AVC: Do you have an affinity for those kind of parts? A lot of your early career was these kind of independent movies.
PP: Well, I think that’s because that’s what was around. I don’t know. I feel like it was also around a time where they could write things for me. Like, people could write a part and then I would do it, you know? Like The Daytrippers or Party Girl was written for me. But I don’t know if Jill and Karen had it in mind when they wrote Margaret for me to play. But also, you know, you couldn’t get someone that demanded a salary. Directors couldn’t go to an agency like CAA and get Winona Ryder for their little million-dollar movie. But they could come to me and my agent, and go, “Is she doing anything, will she work for free?” And I’d say yeah. It’s great. And that’s it. It’s nothing deeper than that. Of course, it’s all changed now.
Party Girl (1995)—“Mary”
AVC: But you said the part in Party Girl, for instance, was written for you.
PP: No, it wasn’t. No. But I remember when they did press for that, people wanted to know, because they thought that it was written for me, right? And then I started making stuff up. Like I said, “Yeah, I was discovered at the makeup counter at Barney’s.” And that’s why. It was a total lie.
AVC: Do you ever read those clips again and just laugh at them?
PP: No! No, but I can tell you, it makes me laugh when you say you’re going to go through my résumé and talk about my movies, because I’ve lied on my résumé and I’ve made up names of movies, I’ve made up certain things about myself. Because it’s just, you know, whatever. I shouldn’t be taken that seriously.
AVC: What are some of the fun things you’ve made up?
PP: I don’t remember. But I know that when I hear them back, I’ll be like, “Oh, I was really bored.”
AVC: This was back in the ’90s, earlier in your career. Do you still do it now?
PP: [Laughs.] I don’t. I think that was early on, when I was doing a lot of press. Because you just get silly and it’s that horrible thing where you’re joking but the other person doesn’t think you’re joking, and there’s no time to clear it up.
Waiting For Guffman (1996)—“Libby Mae Brown”
AVC: Did Christopher Guest know you from your other projects? When did he come and say, “Hey, we want you to come in and do this part”?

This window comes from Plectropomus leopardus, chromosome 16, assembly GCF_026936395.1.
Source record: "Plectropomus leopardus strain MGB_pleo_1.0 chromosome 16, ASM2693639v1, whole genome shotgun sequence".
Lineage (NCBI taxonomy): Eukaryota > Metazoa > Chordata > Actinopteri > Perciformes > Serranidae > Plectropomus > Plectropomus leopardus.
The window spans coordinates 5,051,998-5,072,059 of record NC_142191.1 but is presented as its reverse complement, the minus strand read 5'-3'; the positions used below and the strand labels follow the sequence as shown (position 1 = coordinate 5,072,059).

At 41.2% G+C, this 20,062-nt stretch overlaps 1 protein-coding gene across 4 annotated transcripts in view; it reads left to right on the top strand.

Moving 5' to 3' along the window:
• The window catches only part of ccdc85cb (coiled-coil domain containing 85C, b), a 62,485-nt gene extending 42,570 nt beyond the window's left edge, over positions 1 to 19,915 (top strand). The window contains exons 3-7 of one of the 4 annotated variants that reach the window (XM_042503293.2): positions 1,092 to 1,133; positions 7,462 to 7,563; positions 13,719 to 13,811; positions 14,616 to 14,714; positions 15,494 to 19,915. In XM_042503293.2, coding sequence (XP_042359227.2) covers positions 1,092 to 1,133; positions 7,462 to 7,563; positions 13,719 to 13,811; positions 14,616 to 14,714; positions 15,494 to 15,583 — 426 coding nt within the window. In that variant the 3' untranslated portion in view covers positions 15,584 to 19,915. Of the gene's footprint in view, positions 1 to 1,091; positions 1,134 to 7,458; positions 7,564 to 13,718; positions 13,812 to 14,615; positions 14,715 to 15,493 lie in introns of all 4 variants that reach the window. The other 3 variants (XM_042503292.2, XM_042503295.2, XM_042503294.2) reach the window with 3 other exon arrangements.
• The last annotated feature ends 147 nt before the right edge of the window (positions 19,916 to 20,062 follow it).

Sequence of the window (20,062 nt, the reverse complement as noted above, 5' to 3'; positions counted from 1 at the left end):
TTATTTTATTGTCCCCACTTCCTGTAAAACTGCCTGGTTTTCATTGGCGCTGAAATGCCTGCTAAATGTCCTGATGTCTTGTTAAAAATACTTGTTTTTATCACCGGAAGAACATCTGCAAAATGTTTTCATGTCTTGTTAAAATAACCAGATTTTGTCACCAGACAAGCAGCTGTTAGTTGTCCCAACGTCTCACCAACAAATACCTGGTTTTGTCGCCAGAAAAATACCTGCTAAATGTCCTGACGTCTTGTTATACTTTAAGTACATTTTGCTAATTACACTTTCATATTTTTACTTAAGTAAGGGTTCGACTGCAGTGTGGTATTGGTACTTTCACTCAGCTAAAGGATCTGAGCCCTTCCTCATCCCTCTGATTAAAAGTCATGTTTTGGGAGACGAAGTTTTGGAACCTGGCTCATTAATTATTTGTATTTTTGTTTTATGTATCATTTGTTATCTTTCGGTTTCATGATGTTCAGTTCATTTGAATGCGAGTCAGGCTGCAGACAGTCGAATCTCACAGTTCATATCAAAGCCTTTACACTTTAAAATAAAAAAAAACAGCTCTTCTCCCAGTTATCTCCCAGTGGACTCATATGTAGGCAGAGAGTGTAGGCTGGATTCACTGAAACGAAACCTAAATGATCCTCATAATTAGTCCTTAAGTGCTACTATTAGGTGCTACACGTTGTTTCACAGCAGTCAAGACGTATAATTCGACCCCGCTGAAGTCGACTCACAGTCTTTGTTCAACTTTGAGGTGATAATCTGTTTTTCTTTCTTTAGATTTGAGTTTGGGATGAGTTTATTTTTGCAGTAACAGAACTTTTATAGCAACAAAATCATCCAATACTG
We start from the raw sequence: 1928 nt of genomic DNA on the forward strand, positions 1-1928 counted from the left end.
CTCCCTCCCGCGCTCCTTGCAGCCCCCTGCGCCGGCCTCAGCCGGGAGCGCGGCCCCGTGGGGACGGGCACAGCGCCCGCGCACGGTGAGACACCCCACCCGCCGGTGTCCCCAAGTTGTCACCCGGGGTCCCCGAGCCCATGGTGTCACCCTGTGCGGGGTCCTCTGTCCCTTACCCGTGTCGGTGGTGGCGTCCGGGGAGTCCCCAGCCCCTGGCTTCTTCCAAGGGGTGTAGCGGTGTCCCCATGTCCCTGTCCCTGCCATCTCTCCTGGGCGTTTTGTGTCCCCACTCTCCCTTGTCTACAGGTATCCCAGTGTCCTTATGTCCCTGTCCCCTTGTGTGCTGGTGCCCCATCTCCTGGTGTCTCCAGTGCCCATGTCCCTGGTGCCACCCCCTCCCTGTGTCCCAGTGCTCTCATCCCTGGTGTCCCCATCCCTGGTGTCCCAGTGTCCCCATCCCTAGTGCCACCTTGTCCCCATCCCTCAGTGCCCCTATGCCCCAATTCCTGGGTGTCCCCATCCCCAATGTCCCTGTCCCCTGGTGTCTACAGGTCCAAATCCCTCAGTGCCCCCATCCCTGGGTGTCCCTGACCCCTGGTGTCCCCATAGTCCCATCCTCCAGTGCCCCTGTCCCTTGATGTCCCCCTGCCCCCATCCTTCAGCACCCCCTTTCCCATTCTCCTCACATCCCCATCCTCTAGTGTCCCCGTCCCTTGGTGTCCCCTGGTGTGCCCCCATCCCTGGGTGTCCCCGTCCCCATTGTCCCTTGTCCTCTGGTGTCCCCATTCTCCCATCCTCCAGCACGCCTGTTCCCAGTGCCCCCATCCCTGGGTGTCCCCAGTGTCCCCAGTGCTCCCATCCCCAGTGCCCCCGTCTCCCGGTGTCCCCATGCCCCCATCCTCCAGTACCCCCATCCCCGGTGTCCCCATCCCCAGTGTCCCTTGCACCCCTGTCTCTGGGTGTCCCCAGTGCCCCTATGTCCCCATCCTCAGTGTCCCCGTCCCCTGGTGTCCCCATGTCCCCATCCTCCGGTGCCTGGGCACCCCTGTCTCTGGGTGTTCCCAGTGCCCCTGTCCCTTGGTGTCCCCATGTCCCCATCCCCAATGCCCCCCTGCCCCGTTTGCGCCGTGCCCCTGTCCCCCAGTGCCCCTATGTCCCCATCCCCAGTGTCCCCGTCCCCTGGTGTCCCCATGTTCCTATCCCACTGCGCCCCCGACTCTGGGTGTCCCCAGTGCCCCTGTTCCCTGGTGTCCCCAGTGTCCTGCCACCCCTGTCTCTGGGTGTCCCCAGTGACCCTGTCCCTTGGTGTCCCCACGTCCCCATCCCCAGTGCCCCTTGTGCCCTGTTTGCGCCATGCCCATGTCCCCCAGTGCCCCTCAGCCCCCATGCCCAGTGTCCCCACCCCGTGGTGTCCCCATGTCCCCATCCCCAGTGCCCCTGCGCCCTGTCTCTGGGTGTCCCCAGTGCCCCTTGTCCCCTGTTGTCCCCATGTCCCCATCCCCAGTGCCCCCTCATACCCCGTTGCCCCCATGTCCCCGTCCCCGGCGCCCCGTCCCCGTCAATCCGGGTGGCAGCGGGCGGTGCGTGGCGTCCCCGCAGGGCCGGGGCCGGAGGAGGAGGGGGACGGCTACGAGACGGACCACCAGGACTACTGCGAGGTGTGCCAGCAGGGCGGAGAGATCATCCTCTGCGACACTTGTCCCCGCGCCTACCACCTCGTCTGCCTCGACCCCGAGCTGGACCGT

PP: I was a dwarf extra on a movie called the Coneheads that Lorne Michaels produced with Dan Aykroyd and Chris Farley and David Spade. That was my first paycheck that was… [Starts shrieking and laughing.] [To someone off the phone.] Can you get me a towel? A spider just crawled on my back. [Back on the phone.] Hello? I’m so sorry! [Laughs.] Um, it was a really gnarly spider. It just scared the shit out of me!
So I guess a year goes by, and I happen to be in L.A., auditioning for a recurring part on Murphy Brown. This is when they would fly me in to audition for things, when TV was still in its narrative form. So I was in L.A. for a week and that’s when I met Chris Guest. Karen Murphy, his producer, had called Lorne Michaels and asked him if he knew anyone who could play 18 and improvise, and Lorne Michaels recommended me. So I went in and I met him, and we hung out for a half an hour. I’m from the South. I couldn’t wait to play that part, and already had so much to give to it. And I just couldn’t wait.
AVC: Was the improvisation something you’d done before?
PP: I hated rehearsing in college. No one wanted to rehearse with me, because I would say, “You’re killing it.” I never wanted to overdo things or even rehearse because it always embarrassed me. I’m not that good at it. I’m not good at auditions either. I’m uncomfortable just being there on set. So no, I hadn’t done it. The first day, I was in the van and I was holding my knees up to my chest and my back was killing me, and Eugene [Levy] said, “That’s from holding in laughter.” Then I went to my room and drew a bath. I took a bath and I cried my eyes out. And I felt like I had been thrown into water that I just didn’t know. It’s not like, “Oh I’m gonna come up with something and say something funny,” for me at least. I think all the actors in that had various ways of improvising. It was really like, find your character and just be in the moment, and it was crazy. Chris would say, “You guys should come watch dailies,” and I said, “No, I really don’t want to.” He’s like, “Come on! What else are you going to do?”